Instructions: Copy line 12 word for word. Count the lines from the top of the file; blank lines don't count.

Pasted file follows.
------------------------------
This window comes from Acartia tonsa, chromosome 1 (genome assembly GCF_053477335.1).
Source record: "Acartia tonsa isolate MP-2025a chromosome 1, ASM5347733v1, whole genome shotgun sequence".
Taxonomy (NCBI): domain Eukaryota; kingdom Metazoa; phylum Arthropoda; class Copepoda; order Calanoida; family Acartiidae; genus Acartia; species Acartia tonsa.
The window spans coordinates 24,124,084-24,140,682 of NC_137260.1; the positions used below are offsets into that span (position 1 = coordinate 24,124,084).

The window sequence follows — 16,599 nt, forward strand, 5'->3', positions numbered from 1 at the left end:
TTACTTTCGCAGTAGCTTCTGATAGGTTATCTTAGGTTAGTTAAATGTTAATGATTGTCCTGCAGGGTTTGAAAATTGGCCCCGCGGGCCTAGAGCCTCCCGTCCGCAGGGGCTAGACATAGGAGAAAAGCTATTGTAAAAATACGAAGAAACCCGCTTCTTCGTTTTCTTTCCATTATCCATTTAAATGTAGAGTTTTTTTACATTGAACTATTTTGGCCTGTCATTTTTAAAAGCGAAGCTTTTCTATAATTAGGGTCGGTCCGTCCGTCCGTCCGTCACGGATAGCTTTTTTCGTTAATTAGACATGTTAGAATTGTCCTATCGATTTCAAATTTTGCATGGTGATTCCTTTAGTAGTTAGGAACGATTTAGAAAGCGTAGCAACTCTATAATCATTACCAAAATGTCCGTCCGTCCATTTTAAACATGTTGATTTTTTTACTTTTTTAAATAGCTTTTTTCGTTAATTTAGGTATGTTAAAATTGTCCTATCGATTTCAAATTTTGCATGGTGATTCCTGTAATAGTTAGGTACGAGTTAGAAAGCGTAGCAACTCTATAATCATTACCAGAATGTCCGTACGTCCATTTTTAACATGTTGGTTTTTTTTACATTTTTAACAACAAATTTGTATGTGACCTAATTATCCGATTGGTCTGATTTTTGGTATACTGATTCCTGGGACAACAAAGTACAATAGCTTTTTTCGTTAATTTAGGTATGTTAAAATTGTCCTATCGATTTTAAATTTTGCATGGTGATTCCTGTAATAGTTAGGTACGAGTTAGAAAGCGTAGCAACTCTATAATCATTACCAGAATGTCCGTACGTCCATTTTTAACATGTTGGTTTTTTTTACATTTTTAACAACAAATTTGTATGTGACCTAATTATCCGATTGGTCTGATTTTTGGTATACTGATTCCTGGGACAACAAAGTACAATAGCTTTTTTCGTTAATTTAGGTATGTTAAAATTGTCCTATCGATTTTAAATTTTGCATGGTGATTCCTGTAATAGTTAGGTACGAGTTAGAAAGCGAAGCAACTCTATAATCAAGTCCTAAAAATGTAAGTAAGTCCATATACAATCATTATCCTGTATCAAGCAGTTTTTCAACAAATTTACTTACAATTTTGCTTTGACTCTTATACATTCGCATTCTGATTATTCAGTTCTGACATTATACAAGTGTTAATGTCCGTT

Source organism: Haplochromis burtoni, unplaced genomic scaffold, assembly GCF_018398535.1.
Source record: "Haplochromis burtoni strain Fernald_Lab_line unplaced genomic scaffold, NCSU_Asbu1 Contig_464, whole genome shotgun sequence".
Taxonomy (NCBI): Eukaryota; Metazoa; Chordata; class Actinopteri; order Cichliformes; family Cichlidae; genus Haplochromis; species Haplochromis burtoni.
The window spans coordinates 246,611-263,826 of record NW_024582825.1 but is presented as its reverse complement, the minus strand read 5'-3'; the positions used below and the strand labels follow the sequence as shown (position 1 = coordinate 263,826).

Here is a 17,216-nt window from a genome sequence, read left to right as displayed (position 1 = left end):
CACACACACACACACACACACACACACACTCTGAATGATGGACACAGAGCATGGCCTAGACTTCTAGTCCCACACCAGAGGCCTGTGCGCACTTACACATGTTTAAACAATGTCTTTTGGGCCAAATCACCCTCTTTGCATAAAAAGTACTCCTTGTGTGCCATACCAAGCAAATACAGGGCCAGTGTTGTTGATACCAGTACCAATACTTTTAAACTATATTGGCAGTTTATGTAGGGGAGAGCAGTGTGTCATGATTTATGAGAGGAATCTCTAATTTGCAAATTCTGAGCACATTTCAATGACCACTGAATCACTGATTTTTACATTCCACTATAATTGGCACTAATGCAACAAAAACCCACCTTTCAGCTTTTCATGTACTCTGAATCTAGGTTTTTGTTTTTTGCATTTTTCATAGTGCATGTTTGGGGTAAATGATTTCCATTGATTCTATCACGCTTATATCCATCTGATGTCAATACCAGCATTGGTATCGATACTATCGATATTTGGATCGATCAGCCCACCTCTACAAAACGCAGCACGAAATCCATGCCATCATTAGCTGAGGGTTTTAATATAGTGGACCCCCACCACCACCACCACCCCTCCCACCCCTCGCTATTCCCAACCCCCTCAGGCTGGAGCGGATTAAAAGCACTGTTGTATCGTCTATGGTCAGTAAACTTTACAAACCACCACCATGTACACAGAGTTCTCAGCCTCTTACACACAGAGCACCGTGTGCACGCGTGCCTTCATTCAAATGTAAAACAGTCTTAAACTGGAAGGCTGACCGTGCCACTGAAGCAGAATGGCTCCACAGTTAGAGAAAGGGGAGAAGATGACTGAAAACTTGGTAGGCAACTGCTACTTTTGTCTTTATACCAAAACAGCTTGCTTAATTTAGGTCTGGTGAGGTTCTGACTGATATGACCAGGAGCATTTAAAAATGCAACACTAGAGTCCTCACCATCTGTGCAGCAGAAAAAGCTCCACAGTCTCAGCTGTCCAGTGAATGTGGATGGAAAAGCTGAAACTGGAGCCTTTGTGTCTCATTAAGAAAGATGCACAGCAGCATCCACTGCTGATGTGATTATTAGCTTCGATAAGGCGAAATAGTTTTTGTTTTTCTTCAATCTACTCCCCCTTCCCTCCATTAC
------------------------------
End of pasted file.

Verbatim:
CACACACACACACACACACACACACACACTCTGAATGATGGACACAGAGCATGGCCTAGACTTCTAGTCCCACACCAGAGGCCTGTGCGCACTTACACATGTTTAAACAATGTCTTTTGGGCCAAATCACCCTCTTTGCATAAAAAGTACTCCTTGTGTGCCATACCAAGCAAATACAGGGCCAGTGTTGTTGATACCAGTACCAATACTTTTAAACTATATTGGCAGTTTATGTAGGGGAGAGCAGTGTGTCATGATTTATGAGAGGAATCTCTAATTTGCAAATTCTGAGCACATTTCAATGACCACTGAATCACTGATTTTTACATTCCACTATAATTGGCACTAATGCAACAAAAACCCACCTTTCAGCTTTTCATGTACTCTGAATCTAGGTTTTTGTTTTTTGCATTTTTCATAGTGCATGTTTGGGGTAAATGATTTCCATTGATTCTATCACGCTTATATCCATCTGATGTCAATACCAGCATTGGTATCGATACTATCGATATTTGGATCGATCAGCCCACCTCTACAAAACGCAGCACGAAATCCATGCCATCATTAGCTGAGGGTTTTAATATAGTGGACCCCCACCACCACCACCACCCCTCCCACCCCTCGCTATTCCCAACCCCCTCAGGCTGGAGCGGATTAAAAGCACTGTTGTATCGTCTATGGTCAGTAAACTTTACAAACCACCACCATGTACACAGAGTTCTCAGCCTCTTACACACAGAGCACCGTGTGCACGCGTGCCTTCATTCAAATGTAAAACAGTCTTAAACTGGAAGGCTGACCGTGCCACTGAAGCAGAATGGCTCCACAGTTAGAGAAAGGGGAGAAGATGACTGAAAACTTGGTAGGCAACTGCTACTTTTGTCTTTATACCAAAACAGCTTGCTTAATTTAGGTCTGGTGAGGTTCTGACTGATATGACCAGGAGCATTTAAAAATGCAACACTAGAGTCCTCACCATCTGTGCAGCAGAAAAAGCTCCACAGTCTCAGCTGTCCAGTGAATGTGGATGGAAAAGCTGAAACTGGAGCCTTTGTGTCTCATTAAGAAAGATGCACAGCAGCATCCACTGCTGATGTGATTATTAGCTTCGATAAGGCGAAATAGTTTTTGTTTTTCTTCAATCTACTCCCCCTTCCCTCCATTAC